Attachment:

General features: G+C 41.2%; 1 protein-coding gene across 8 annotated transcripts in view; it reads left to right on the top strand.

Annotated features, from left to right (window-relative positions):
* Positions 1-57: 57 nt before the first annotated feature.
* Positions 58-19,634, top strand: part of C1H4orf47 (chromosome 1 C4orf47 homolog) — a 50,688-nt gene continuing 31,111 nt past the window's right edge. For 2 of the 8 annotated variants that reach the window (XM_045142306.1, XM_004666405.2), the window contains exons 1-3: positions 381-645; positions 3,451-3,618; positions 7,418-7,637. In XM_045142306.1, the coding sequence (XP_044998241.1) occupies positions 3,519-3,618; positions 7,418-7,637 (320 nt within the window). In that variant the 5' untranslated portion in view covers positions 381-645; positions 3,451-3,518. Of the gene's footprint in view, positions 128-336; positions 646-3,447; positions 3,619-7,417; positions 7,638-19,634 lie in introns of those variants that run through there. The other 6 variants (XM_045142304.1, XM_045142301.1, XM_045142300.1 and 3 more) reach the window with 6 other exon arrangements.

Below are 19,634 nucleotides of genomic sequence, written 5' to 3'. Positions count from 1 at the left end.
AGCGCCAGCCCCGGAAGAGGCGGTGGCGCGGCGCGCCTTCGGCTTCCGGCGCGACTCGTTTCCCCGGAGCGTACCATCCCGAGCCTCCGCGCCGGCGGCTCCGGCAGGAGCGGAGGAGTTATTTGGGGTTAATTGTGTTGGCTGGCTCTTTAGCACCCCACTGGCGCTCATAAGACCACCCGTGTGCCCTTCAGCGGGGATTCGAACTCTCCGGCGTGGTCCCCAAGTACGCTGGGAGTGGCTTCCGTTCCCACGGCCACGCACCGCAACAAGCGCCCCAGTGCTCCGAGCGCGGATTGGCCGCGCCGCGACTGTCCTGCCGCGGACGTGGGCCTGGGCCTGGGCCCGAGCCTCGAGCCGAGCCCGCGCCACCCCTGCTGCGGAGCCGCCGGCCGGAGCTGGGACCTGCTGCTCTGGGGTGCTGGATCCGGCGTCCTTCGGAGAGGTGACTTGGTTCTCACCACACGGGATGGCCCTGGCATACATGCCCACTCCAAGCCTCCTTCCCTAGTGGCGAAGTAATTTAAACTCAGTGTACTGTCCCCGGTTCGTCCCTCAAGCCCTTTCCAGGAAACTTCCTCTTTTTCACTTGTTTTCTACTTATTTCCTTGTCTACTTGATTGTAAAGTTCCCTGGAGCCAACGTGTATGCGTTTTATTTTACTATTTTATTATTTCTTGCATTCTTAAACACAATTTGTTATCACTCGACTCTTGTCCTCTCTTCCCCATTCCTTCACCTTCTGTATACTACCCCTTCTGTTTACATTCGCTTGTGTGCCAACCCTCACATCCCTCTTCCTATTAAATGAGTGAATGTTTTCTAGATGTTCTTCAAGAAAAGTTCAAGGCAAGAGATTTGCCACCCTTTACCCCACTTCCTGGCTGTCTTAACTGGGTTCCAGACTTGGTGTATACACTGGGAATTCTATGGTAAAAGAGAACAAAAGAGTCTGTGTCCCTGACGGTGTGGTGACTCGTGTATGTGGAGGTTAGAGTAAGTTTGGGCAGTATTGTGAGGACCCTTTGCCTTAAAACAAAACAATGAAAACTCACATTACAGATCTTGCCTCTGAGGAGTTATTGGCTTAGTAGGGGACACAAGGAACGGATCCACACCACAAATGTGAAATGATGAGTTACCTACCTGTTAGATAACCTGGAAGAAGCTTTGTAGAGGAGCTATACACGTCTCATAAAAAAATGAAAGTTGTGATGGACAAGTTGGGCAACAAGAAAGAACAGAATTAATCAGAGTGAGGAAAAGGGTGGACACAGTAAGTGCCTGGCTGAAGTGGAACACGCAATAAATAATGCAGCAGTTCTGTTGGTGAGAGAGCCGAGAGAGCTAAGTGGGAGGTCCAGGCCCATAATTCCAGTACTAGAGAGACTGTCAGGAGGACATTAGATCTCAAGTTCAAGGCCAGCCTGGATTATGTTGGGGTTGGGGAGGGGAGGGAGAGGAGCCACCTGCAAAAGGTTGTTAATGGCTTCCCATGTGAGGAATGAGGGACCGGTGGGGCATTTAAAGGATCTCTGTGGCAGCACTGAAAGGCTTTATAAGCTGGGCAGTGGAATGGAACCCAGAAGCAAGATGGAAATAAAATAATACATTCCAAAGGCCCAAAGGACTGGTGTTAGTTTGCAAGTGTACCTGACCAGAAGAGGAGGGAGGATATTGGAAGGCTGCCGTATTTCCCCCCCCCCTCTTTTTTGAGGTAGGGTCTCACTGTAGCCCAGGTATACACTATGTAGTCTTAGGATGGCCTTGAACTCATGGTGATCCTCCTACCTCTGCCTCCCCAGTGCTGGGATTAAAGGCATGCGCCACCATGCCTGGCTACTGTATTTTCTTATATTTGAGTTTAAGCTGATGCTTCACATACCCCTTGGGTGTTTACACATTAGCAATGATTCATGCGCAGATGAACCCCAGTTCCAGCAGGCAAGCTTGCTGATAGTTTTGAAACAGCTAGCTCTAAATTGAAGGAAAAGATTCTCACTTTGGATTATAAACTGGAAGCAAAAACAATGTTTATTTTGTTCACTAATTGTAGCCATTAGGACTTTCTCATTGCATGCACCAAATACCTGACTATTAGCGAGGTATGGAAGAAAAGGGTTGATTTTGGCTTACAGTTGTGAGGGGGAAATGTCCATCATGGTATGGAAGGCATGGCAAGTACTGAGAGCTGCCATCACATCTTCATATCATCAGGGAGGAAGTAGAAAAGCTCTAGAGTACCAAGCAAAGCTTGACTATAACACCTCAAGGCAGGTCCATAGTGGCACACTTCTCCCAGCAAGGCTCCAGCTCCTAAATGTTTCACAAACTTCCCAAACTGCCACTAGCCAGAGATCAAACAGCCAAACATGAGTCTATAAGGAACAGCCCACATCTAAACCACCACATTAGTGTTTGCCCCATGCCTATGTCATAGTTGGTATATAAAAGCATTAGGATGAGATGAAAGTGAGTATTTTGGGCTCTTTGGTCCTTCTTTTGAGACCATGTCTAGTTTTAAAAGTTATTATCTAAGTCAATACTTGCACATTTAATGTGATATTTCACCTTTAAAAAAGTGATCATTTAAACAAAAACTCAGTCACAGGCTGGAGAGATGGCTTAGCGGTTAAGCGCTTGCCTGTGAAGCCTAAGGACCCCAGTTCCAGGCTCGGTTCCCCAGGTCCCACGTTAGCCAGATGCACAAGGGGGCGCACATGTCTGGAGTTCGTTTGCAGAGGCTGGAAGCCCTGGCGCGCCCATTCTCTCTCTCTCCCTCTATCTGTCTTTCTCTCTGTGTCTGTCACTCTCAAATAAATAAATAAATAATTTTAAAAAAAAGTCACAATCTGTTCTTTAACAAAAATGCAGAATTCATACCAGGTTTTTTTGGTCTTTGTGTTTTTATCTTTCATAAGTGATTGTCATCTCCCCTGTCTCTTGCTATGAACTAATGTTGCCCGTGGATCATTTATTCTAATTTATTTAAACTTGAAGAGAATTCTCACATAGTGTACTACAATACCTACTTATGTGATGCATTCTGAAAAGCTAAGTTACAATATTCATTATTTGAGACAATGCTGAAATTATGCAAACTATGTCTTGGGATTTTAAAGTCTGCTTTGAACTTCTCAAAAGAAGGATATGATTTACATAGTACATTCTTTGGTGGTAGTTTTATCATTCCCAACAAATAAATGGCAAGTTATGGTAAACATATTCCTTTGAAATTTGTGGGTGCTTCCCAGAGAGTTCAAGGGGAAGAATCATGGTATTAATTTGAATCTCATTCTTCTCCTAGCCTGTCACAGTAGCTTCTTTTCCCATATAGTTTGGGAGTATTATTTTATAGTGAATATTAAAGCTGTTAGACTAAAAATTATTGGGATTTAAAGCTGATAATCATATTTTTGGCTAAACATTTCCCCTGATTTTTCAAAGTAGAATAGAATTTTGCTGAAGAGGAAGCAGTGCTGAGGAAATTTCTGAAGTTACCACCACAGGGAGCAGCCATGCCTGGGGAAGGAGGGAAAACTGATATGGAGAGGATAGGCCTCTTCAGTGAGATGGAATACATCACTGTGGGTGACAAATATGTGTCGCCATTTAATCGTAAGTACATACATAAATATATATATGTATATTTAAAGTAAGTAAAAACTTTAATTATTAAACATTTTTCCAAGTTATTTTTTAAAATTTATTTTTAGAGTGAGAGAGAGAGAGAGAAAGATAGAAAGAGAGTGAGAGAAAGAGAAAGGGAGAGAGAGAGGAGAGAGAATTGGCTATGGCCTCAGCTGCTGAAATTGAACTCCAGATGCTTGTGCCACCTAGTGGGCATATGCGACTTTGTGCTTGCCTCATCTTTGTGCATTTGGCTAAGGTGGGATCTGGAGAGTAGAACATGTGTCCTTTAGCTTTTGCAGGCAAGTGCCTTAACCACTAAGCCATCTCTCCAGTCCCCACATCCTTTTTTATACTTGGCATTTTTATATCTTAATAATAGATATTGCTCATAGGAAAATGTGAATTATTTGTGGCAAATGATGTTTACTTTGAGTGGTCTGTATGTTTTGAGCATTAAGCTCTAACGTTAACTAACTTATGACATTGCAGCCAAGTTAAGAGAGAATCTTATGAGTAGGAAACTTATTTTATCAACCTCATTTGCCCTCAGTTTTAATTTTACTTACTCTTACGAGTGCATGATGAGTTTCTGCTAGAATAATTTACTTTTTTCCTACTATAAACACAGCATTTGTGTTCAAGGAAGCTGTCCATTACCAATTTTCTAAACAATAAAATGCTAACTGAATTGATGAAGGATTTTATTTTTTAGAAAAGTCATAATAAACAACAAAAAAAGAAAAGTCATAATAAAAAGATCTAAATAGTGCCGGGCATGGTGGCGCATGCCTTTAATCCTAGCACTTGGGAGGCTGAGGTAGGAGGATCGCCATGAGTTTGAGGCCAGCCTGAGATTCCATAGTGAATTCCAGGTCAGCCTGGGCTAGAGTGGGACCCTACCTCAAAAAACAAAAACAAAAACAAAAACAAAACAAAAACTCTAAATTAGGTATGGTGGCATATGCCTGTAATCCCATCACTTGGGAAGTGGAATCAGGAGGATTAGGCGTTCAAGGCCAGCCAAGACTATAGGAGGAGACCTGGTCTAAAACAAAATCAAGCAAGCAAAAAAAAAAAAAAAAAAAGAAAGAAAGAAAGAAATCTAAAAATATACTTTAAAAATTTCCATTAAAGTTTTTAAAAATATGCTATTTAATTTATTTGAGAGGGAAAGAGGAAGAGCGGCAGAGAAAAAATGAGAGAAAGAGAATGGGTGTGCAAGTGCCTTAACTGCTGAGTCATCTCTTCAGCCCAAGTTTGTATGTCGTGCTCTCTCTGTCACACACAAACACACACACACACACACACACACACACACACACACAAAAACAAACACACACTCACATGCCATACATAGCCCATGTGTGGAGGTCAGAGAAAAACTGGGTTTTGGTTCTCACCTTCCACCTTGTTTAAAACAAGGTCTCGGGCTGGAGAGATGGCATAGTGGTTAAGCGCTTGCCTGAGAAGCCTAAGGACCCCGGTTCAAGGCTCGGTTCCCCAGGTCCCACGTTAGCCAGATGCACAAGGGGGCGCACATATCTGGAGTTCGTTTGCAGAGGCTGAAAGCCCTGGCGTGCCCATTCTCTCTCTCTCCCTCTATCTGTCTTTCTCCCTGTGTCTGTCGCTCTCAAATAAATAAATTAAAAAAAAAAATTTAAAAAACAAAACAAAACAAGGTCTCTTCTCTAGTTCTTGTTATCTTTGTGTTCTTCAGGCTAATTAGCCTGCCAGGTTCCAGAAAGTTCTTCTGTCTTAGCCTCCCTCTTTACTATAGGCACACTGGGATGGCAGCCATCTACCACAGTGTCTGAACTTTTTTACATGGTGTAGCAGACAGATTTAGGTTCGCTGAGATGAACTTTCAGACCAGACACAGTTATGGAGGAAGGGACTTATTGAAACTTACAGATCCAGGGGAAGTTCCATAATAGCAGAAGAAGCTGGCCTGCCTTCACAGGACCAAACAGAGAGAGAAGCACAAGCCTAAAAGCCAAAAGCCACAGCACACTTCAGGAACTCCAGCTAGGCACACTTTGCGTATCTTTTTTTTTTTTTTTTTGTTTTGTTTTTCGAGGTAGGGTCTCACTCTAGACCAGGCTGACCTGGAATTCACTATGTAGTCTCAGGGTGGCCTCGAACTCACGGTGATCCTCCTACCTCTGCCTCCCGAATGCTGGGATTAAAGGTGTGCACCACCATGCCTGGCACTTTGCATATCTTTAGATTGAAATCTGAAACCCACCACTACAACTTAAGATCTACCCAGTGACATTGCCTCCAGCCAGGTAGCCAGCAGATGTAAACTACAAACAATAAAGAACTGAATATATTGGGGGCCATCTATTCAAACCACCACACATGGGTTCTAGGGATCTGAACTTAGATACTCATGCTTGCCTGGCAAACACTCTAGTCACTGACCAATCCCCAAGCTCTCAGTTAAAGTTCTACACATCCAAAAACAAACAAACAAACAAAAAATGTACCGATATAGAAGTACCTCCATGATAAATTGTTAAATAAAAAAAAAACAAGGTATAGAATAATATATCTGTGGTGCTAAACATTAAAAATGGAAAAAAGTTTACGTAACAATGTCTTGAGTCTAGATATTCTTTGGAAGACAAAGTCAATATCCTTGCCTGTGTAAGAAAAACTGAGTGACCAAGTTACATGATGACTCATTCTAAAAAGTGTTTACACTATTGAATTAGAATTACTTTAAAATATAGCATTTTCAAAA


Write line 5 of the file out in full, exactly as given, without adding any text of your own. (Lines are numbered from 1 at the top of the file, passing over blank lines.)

Below are 19,634 nucleotides of genomic sequence, written 5' to 3'. Positions count from 1 at the left end.